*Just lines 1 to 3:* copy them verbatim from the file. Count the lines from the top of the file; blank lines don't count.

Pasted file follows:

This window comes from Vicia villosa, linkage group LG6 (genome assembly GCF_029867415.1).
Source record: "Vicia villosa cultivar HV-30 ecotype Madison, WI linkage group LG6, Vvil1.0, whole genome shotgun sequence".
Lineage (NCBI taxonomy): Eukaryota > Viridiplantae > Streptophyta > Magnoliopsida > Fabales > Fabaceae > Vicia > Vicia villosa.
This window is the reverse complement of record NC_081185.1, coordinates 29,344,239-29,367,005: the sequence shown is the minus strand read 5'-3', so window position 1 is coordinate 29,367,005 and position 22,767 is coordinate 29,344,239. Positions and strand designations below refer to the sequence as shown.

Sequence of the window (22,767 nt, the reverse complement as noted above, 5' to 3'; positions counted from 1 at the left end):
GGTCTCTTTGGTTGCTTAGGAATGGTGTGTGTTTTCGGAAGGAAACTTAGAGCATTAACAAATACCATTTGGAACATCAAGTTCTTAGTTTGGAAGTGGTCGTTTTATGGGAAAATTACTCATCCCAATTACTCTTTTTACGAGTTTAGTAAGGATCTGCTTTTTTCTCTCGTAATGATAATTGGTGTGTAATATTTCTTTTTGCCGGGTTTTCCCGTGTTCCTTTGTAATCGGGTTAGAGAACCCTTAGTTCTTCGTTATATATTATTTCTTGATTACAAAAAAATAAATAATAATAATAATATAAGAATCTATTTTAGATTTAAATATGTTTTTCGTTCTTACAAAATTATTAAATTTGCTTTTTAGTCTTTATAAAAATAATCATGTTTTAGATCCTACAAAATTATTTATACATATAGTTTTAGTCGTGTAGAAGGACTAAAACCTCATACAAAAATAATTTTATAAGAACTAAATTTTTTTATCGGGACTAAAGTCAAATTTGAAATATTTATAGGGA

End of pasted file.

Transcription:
This window comes from Vicia villosa, linkage group LG6 (genome assembly GCF_029867415.1).
Source record: "Vicia villosa cultivar HV-30 ecotype Madison, WI linkage group LG6, Vvil1.0, whole genome shotgun sequence".
Lineage (NCBI taxonomy): Eukaryota > Viridiplantae > Streptophyta > Magnoliopsida > Fabales > Fabaceae > Vicia > Vicia villosa.